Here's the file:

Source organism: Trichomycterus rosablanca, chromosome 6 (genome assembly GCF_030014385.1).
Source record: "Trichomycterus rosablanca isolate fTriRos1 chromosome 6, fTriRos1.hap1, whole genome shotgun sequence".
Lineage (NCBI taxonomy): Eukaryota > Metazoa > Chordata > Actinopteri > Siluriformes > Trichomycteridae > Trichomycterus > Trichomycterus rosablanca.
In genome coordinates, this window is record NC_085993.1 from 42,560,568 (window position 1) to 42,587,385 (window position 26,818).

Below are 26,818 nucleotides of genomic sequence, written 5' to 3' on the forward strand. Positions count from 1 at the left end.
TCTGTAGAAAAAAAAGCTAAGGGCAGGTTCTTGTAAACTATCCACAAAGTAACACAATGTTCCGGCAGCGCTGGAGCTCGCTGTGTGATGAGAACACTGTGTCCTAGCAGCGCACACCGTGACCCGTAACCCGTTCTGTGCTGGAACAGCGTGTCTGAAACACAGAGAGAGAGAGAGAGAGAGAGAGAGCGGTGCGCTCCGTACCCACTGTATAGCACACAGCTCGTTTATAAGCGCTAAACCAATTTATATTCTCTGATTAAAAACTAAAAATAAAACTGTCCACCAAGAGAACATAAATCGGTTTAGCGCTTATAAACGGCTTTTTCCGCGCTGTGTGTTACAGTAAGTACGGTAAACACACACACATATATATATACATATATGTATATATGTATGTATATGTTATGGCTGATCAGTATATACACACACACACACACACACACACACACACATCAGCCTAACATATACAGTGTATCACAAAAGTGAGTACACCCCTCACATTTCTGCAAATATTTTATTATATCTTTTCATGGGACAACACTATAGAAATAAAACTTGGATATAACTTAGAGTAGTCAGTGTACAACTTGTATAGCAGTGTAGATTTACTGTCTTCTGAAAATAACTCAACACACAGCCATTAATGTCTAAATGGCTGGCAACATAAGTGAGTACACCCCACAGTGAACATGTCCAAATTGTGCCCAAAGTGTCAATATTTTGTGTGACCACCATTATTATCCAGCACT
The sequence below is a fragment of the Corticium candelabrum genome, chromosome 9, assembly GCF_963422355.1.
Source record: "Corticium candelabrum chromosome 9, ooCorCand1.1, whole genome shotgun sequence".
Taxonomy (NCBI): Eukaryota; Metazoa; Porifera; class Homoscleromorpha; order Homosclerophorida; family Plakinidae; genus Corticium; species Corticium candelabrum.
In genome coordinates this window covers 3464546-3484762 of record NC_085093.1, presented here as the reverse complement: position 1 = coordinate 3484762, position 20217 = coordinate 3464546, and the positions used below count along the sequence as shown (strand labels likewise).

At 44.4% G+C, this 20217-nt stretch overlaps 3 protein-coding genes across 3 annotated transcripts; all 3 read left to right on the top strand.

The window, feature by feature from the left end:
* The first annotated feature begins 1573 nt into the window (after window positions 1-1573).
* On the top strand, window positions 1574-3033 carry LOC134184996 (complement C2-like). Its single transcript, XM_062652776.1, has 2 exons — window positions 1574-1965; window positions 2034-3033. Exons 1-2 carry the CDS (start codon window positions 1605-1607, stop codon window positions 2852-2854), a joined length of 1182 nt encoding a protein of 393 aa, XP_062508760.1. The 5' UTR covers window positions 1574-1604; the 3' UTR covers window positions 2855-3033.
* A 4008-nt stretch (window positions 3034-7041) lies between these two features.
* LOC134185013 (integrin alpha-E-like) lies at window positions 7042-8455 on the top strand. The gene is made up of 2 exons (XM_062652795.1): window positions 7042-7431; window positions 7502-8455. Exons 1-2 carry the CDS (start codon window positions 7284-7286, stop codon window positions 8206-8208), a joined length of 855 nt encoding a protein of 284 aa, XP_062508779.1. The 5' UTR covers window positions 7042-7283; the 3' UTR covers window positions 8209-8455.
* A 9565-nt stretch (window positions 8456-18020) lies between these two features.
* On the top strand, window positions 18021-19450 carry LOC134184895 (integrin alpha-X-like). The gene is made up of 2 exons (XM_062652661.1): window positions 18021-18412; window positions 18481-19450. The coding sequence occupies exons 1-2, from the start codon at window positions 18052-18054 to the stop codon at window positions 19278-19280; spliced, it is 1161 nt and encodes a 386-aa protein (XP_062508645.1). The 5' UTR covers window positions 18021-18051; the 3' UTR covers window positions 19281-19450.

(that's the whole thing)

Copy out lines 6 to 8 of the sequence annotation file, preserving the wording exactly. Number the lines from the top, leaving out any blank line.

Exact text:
TCTGTAGAAAAAAAAGCTAAGGGCAGGTTCTTGTAAACTATCCACAAAGTAACACAATGTTCCGGCAGCGCTGGAGCTCGCTGTGTGATGAGAACACTGTGTCCTAGCAGCGCACACCGTGACCCGTAACCCGTTCTGTGCTGGAACAGCGTGTCTGAAACACAGAGAGAGAGAGAGAGAGAGAGAGAGCGGTGCGCTCCGTACCCACTGTATAGCACACAGCTCGTTTATAAGCGCTAAACCAATTTATATTCTCTGATTAAAAACTAAAAATAAAACTGTCCACCAAGAGAACATAAATCGGTTTAGCGCTTATAAACGGCTTTTTCCGCGCTGTGTGTTACAGTAAGTACGGTAAACACACACACATATATATATACATATATGTATATATGTATGTATATGTTATGGCTGATCAGTATATACACACACACACACACACACACACACACACATCAGCCTAACATATACAGTGTATCACAAAAGTGAGTACACCCCTCACATTTCTGCAAATATTTTATTATATCTTTTCATGGGACAACACTATAGAAATAAAACTTGGATATAACTTAGAGTAGTCAGTGTACAACTTGTATAGCAGTGTAGATTTACTGTCTTCTGAAAATAACTCAACACACAGCCATTAATGTCTAAATGGCTGGCAACATAAGTGAGTACACCCCACAGTGAACATGTCCAAATTGTGCCCAAAGTGTCAATATTTTGTGTGACCACCATTATTATCCAGCACT
The sequence below is a fragment of the Corticium candelabrum genome, chromosome 9, assembly GCF_963422355.1.
Source record: "Corticium candelabrum chromosome 9, ooCorCand1.1, whole genome shotgun sequence".